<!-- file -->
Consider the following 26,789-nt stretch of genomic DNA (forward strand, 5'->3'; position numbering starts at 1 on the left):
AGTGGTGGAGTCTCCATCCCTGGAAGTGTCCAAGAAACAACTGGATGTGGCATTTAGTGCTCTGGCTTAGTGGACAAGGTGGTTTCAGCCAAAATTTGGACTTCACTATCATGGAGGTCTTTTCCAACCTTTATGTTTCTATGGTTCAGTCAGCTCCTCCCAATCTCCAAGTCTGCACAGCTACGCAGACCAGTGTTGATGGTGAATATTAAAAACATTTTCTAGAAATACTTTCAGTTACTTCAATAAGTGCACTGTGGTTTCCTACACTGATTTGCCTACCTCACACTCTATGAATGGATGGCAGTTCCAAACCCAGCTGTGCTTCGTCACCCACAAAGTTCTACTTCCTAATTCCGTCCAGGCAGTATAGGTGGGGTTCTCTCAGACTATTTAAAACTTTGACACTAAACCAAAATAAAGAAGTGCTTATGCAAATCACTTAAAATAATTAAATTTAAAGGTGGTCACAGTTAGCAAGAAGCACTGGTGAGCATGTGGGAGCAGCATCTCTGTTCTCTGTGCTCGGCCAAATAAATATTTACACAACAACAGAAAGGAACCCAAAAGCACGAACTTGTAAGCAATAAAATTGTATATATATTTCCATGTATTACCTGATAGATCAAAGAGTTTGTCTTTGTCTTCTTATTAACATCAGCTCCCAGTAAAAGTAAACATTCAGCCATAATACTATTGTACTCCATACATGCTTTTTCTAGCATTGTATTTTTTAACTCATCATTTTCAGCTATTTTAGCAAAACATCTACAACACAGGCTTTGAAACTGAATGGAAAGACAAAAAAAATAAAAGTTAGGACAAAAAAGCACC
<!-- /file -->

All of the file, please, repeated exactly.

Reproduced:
Consider the following 26,789-nt stretch of genomic DNA (forward strand, 5'->3'; position numbering starts at 1 on the left):
AGTGGTGGAGTCTCCATCCCTGGAAGTGTCCAAGAAACAACTGGATGTGGCATTTAGTGCTCTGGCTTAGTGGACAAGGTGGTTTCAGCCAAAATTTGGACTTCACTATCATGGAGGTCTTTTCCAACCTTTATGTTTCTATGGTTCAGTCAGCTCCTCCCAATCTCCAAGTCTGCACAGCTACGCAGACCAGTGTTGATGGTGAATATTAAAAACATTTTCTAGAAATACTTTCAGTTACTTCAATAAGTGCACTGTGGTTTCCTACACTGATTTGCCTACCTCACACTCTATGAATGGATGGCAGTTCCAAACCCAGCTGTGCTTCGTCACCCACAAAGTTCTACTTCCTAATTCCGTCCAGGCAGTATAGGTGGGGTTCTCTCAGACTATTTAAAACTTTGACACTAAACCAAAATAAAGAAGTGCTTATGCAAATCACTTAAAATAATTAAATTTAAAGGTGGTCACAGTTAGCAAGAAGCACTGGTGAGCATGTGGGAGCAGCATCTCTGTTCTCTGTGCTCGGCCAAATAAATATTTACACAACAACAGAAAGGAACCCAAAAGCACGAACTTGTAAGCAATAAAATTGTATATATATTTCCATGTATTACCTGATAGATCAAAGAGTTTGTCTTTGTCTTCTTATTAACATCAGCTCCCAGTAAAAGTAAACATTCAGCCATAATACTATTGTACTCCATACATGCTTTTTCTAGCATTGTATTTTTTAACTCATCATTTTCAGCTATTTTAGCAAAACATCTACAACACAGGCTTTGAAACTGAATGGAAAGACAAAAAAAATAAAAGTTAGGACAAAAAAGCACC